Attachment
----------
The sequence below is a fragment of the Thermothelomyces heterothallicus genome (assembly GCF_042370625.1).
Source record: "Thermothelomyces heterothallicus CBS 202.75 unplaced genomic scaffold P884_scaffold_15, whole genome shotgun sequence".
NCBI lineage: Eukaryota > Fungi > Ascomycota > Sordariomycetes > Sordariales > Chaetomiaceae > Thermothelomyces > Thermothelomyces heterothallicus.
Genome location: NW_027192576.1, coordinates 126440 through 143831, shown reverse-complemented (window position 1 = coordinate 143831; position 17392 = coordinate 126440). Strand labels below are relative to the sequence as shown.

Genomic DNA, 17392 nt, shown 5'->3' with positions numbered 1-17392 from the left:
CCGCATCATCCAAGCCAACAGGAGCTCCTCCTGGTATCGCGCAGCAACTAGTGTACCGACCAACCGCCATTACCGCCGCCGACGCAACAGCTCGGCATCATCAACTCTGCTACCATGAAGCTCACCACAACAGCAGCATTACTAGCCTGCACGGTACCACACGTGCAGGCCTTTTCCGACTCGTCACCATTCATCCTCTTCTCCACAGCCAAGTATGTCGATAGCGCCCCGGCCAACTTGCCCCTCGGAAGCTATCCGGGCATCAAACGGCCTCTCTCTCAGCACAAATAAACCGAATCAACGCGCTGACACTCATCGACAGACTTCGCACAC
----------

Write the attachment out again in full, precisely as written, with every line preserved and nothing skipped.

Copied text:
The sequence below is a fragment of the Thermothelomyces heterothallicus genome (assembly GCF_042370625.1).
Source record: "Thermothelomyces heterothallicus CBS 202.75 unplaced genomic scaffold P884_scaffold_15, whole genome shotgun sequence".
NCBI lineage: Eukaryota > Fungi > Ascomycota > Sordariomycetes > Sordariales > Chaetomiaceae > Thermothelomyces > Thermothelomyces heterothallicus.
Genome location: NW_027192576.1, coordinates 126440 through 143831, shown reverse-complemented (window position 1 = coordinate 143831; position 17392 = coordinate 126440). Strand labels below are relative to the sequence as shown.

Genomic DNA, 17392 nt, shown 5'->3' with positions numbered 1-17392 from the left:
CCGCATCATCCAAGCCAACAGGAGCTCCTCCTGGTATCGCGCAGCAACTAGTGTACCGACCAACCGCCATTACCGCCGCCGACGCAACAGCTCGGCATCATCAACTCTGCTACCATGAAGCTCACCACAACAGCAGCATTACTAGCCTGCACGGTACCACACGTGCAGGCCTTTTCCGACTCGTCACCATTCATCCTCTTCTCCACAGCCAAGTATGTCGATAGCGCCCCGGCCAACTTGCCCCTCGGAAGCTATCCGGGCATCAAACGGCCTCTCTCTCAGCACAAATAAACCGAATCAACGCGCTGACACTCATCGACAGACTTCGCACAC